For three years I had the privilege of working with Tena Mayberry, former owner of Century II. She was one of the best business leaders that I ever worked with and taught me quite a lot. She impressed me so much that when I had to write a SWOT Analysis (strengths, weaknesses, opportunities, and threats) on a business leader, I selected her. I sent her a note afterward to share that with her, and her response was hysterical. Tena called me on my mobile and laughingly asked, “Why are you telling people my weaknesses?”
To Tena, a professional has three duties. First, to do their very best for their employer. Not just to do your job, but to lead. Second, be part of one or two business groups. When she says be part of, she means to take a leadership role, not just cut a check for membership. Last, and to her the most important, be part of one or two non-profit groups. Her view was that a professional has an obligation to help others. Again, in a leadership role.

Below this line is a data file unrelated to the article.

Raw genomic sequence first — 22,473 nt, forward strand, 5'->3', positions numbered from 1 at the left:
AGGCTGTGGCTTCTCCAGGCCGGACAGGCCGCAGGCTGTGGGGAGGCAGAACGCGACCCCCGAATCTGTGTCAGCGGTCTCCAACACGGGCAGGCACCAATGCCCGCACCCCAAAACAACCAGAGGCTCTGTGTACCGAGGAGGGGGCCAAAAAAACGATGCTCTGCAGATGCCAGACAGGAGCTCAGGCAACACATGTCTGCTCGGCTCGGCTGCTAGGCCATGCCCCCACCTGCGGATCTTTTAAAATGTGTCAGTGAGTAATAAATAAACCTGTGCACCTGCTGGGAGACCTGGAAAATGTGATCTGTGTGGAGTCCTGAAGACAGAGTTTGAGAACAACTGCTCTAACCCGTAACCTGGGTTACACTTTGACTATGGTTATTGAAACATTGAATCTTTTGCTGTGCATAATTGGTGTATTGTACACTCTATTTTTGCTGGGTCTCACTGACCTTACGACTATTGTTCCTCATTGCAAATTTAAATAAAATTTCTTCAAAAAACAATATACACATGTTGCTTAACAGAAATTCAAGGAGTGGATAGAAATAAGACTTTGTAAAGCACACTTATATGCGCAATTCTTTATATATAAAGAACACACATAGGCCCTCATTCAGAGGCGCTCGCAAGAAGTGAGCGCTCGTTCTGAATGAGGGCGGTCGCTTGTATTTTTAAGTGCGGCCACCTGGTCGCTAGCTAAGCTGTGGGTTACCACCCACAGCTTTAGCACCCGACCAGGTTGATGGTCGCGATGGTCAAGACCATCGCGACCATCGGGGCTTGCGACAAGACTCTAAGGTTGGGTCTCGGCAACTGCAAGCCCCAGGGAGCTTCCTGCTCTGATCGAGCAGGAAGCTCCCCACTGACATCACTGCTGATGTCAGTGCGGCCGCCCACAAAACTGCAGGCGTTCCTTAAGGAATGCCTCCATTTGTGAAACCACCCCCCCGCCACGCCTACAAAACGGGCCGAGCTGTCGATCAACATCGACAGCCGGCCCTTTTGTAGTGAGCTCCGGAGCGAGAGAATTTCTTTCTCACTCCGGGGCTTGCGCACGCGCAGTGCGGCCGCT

I knew this but had never heard anyone lay the role out so clearly. A professional that only does their job is limited and one dimensional. If they only do their job in a business group, then they are selfish. Only when the professional understands that they must give back, contribute to their professional field, and achieve in the role then are they truly a professional.